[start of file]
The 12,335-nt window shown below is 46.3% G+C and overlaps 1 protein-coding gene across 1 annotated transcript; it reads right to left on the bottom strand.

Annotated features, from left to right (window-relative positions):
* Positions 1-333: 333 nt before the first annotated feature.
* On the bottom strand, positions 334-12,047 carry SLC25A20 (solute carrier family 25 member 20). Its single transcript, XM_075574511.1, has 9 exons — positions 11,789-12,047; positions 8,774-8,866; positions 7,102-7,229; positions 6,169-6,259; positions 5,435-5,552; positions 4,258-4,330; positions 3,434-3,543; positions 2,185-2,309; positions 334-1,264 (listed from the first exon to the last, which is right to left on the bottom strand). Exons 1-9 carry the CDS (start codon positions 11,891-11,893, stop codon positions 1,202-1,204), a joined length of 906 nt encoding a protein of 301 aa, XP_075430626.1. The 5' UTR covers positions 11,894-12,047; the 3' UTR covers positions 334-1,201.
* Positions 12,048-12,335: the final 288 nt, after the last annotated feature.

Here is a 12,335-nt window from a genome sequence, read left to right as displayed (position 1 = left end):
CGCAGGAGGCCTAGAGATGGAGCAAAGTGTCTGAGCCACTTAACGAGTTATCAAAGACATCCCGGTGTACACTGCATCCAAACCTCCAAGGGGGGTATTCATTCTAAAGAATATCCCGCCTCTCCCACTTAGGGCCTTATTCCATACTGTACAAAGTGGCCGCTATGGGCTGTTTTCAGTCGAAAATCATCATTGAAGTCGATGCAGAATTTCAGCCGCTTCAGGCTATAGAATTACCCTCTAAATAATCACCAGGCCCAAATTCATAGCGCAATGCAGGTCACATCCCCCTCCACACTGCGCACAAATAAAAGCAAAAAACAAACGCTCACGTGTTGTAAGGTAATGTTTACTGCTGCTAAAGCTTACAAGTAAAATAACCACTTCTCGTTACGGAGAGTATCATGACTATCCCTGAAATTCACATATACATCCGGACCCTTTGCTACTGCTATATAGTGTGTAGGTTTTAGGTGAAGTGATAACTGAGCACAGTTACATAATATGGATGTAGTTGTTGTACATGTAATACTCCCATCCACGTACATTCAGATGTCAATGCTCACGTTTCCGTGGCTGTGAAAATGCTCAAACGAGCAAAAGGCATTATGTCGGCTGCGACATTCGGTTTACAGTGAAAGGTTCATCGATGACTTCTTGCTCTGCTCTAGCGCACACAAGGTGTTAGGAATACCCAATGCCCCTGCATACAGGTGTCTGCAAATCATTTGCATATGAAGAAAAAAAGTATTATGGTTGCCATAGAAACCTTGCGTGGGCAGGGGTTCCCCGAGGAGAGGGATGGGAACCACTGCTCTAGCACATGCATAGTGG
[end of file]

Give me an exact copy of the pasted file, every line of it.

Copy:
The 12,335-nt window shown below is 46.3% G+C and overlaps 1 protein-coding gene across 1 annotated transcript; it reads right to left on the bottom strand.

Annotated features, from left to right (window-relative positions):
* Positions 1-333: 333 nt before the first annotated feature.
* On the bottom strand, positions 334-12,047 carry SLC25A20 (solute carrier family 25 member 20). Its single transcript, XM_075574511.1, has 9 exons — positions 11,789-12,047; positions 8,774-8,866; positions 7,102-7,229; positions 6,169-6,259; positions 5,435-5,552; positions 4,258-4,330; positions 3,434-3,543; positions 2,185-2,309; positions 334-1,264 (listed from the first exon to the last, which is right to left on the bottom strand). Exons 1-9 carry the CDS (start codon positions 11,891-11,893, stop codon positions 1,202-1,204), a joined length of 906 nt encoding a protein of 301 aa, XP_075430626.1. The 5' UTR covers positions 11,894-12,047; the 3' UTR covers positions 334-1,201.
* Positions 12,048-12,335: the final 288 nt, after the last annotated feature.

Here is a 12,335-nt window from a genome sequence, read left to right as displayed (position 1 = left end):
CGCAGGAGGCCTAGAGATGGAGCAAAGTGTCTGAGCCACTTAACGAGTTATCAAAGACATCCCGGTGTACACTGCATCCAAACCTCCAAGGGGGGTATTCATTCTAAAGAATATCCCGCCTCTCCCACTTAGGGCCTTATTCCATACTGTACAAAGTGGCCGCTATGGGCTGTTTTCAGTCGAAAATCATCATTGAAGTCGATGCAGAATTTCAGCCGCTTCAGGCTATAGAATTACCCTCTAAATAATCACCAGGCCCAAATTCATAGCGCAATGCAGGTCACATCCCCCTCCACACTGCGCACAAATAAAAGCAAAAAACAAACGCTCACGTGTTGTAAGGTAATGTTTACTGCTGCTAAAGCTTACAAGTAAAATAACCACTTCTCGTTACGGAGAGTATCATGACTATCCCTGAAATTCACATATACATCCGGACCCTTTGCTACTGCTATATAGTGTGTAGGTTTTAGGTGAAGTGATAACTGAGCACAGTTACATAATATGGATGTAGTTGTTGTACATGTAATACTCCCATCCACGTACATTCAGATGTCAATGCTCACGTTTCCGTGGCTGTGAAAATGCTCAAACGAGCAAAAGGCATTATGTCGGCTGCGACATTCGGTTTACAGTGAAAGGTTCATCGATGACTTCTTGCTCTGCTCTAGCGCACACAAGGTGTTAGGAATACCCAATGCCCCTGCATACAGGTGTCTGCAAATCATTTGCATATGAAGAAAAAAAGTATTATGGTTGCCATAGAAACCTTGCGTGGGCAGGGGTTCCCCGAGGAGAGGGATGGGAACCACTGCTCTAGCACATGCATAGTGG